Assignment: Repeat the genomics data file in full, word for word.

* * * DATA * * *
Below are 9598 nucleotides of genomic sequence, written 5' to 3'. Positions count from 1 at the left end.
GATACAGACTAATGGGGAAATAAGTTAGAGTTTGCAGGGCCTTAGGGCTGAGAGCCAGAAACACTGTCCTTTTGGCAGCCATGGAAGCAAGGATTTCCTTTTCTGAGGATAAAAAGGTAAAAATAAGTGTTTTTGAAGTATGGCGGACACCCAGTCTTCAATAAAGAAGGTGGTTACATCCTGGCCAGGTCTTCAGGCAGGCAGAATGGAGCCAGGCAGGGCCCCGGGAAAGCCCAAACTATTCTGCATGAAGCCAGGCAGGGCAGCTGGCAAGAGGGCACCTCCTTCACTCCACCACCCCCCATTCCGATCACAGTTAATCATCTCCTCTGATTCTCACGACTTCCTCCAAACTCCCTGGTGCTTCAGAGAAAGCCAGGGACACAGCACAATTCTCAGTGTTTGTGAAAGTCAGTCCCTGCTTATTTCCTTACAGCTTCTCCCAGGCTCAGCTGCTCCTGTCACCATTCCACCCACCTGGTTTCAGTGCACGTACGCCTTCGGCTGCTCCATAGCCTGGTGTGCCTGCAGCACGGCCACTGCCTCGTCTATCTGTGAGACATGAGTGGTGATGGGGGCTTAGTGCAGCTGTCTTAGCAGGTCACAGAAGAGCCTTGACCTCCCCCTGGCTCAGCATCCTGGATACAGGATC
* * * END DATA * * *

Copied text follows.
Below are 9598 nucleotides of genomic sequence, written 5' to 3'. Positions count from 1 at the left end.
GATACAGACTAATGGGGAAATAAGTTAGAGTTTGCAGGGCCTTAGGGCTGAGAGCCAGAAACACTGTCCTTTTGGCAGCCATGGAAGCAAGGATTTCCTTTTCTGAGGATAAAAAGGTAAAAATAAGTGTTTTTGAAGTATGGCGGACACCCAGTCTTCAATAAAGAAGGTGGTTACATCCTGGCCAGGTCTTCAGGCAGGCAGAATGGAGCCAGGCAGGGCCCCGGGAAAGCCCAAACTATTCTGCATGAAGCCAGGCAGGGCAGCTGGCAAGAGGGCACCTCCTTCACTCCACCACCCCCCATTCCGATCACAGTTAATCATCTCCTCTGATTCTCACGACTTCCTCCAAACTCCCTGGTGCTTCAGAGAAAGCCAGGGACACAGCACAATTCTCAGTGTTTGTGAAAGTCAGTCCCTGCTTATTTCCTTACAGCTTCTCCCAGGCTCAGCTGCTCCTGTCACCATTCCACCCACCTGGTTTCAGTGCACGTACGCCTTCGGCTGCTCCATAGCCTGGTGTGCCTGCAGCACGGCCACTGCCTCGTCTATCTGTGAGACATGAGTGGTGATGGGGGCTTAGTGCAGCTGTCTTAGCAGGTCACAGAAGAGCCTTGACCTCCCCCTGGCTCAGCATCCTGGATACAGGATC